San Jose woman launches product to prevent child heatstroke deaths in cars

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Leaving a child in a hot car is among the most tragic mistakes a parent could ever make. A local inventor is selling a device to prevent that and it's being manufactured in the Bay Area. (KGO-TV )

Leaving a child in a hot car is among the most tragic mistakes a parent could ever make. A local inventor is selling a device to prevent that and it's being manufactured in the Bay Area.

On a sunny October day, Marti McCurdy gave a sobering demonstration. Inside the car, temperatures climbed to 107 degrees in just 10 minutes.

"If you notice, there's a temperature inside and outside the car," said McCurdy. "When children are left in the car, they perish within an hour or two of being left."

It's a story that's made headlines too many times.

"I kept seeing these tragedies happen. in the United States. We basically lose a child every nine days," MCCurdy said.

So in the spirit of Silicon Valley, McCurdy wanted to do something about it. The product is called iRemind.

"We have the car sensing pad that goes underneath the car seat," she said.

A sensor can tell when a baby is sitting in the seat and it turns on a tiny transmitter. The battery lasts for two years, sending a low power signal to a person's iPhone. Users won't know it's there unless parents forgets their child and walk off. As soon as a parent gets far enough away, the alarm will goes off and unlike a text message or a phone call, the alarm sound is pretty hard to ignore.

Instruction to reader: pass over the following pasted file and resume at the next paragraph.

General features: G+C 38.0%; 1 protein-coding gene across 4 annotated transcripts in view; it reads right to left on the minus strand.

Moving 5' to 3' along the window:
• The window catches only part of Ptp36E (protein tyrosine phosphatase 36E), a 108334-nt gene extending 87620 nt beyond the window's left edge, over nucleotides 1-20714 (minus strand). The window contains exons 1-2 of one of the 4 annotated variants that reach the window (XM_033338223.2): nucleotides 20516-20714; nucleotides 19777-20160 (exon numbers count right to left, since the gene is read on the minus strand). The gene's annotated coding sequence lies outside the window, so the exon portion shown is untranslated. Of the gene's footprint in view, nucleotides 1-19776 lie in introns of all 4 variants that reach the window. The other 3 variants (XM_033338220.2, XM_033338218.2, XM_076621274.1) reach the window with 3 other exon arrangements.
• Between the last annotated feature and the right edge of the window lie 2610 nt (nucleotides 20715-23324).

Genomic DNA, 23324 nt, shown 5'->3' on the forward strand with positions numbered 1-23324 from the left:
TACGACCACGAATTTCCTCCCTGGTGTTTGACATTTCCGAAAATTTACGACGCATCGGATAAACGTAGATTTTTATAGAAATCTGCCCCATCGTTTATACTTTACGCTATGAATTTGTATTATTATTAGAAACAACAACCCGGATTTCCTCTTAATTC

The alarm won't stop until parents get back in arm's reach of their child. Parents also don't need an iPhone to use this.

"These are the key fobs," McCurdy said. "Often times it's a caregiver or it's a grandparent, so they might not be up on the latest technologies."

It sells for $99 on Amazon.com and it's not made in China.

San Jose Mayor Sam Liccardo was present during Tuesday's product launch.

"And we look forward to doing more to help the innovators manufacture here in San Jose," Liccardo said.

For McCurdy, it made sense. San Jose is her home.
Related Topics:
technologychildrensmartphonesheatchild in carchild deathsafetycaliforniabusinessSan Jose
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